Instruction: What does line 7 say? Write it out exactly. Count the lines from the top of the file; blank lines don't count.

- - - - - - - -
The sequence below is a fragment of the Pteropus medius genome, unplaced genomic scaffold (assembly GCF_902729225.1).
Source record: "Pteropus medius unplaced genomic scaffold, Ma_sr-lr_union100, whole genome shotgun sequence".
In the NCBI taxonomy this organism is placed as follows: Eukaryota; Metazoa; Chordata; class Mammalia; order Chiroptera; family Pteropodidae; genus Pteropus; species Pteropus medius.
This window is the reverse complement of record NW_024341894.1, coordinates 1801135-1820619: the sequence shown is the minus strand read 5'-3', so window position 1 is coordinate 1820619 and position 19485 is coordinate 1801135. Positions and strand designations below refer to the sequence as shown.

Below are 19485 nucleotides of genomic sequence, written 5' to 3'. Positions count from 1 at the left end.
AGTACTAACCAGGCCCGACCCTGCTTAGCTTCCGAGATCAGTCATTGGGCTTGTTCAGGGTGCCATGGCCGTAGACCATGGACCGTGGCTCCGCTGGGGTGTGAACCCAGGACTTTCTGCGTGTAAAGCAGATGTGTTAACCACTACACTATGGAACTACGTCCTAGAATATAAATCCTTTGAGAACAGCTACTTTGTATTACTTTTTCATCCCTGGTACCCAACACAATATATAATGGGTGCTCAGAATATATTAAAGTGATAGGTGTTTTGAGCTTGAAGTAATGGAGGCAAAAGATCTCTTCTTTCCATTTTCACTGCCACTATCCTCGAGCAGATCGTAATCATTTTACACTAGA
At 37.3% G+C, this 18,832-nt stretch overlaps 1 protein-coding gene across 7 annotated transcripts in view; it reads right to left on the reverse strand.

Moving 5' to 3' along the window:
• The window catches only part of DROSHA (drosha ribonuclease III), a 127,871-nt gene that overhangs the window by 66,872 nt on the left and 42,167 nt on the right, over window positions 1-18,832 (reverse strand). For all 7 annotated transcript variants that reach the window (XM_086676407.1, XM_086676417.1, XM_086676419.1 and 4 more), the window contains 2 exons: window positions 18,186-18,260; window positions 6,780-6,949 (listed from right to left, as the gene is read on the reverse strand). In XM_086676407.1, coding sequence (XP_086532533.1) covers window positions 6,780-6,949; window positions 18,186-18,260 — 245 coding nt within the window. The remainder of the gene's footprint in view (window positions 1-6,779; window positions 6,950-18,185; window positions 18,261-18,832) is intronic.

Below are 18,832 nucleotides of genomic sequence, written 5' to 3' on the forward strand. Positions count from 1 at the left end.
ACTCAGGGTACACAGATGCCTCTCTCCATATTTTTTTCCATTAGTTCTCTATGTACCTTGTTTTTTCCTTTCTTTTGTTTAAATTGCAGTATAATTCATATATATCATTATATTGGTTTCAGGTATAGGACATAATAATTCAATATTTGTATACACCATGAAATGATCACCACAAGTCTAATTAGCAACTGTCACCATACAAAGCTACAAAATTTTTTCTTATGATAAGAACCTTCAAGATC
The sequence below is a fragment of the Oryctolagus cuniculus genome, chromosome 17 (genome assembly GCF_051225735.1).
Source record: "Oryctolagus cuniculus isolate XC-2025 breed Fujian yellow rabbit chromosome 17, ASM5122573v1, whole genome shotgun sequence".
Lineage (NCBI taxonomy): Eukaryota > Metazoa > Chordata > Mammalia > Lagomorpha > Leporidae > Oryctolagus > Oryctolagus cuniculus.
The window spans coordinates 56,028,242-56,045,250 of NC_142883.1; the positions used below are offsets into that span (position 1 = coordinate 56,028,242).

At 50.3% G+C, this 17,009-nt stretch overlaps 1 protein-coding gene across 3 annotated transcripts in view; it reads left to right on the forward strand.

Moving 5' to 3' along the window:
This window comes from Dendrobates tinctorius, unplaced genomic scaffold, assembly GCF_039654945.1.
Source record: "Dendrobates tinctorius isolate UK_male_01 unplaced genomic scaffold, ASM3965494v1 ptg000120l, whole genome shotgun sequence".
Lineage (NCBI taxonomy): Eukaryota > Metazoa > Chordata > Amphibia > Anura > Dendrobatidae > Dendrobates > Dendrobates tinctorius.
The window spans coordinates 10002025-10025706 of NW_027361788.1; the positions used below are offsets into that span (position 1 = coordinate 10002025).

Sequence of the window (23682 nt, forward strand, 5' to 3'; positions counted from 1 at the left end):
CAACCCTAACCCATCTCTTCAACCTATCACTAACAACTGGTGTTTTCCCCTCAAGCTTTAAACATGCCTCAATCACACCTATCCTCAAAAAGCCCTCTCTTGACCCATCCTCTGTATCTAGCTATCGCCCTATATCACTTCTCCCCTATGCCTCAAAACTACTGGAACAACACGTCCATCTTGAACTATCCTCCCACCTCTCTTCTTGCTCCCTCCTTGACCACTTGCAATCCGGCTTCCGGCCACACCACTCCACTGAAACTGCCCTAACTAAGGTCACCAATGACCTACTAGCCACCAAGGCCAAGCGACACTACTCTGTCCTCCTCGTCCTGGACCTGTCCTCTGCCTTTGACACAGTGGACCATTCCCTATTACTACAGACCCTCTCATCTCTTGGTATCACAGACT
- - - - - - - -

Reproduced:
At 37.3% G+C, this 18,832-nt stretch overlaps 1 protein-coding gene across 7 annotated transcripts in view; it reads right to left on the reverse strand.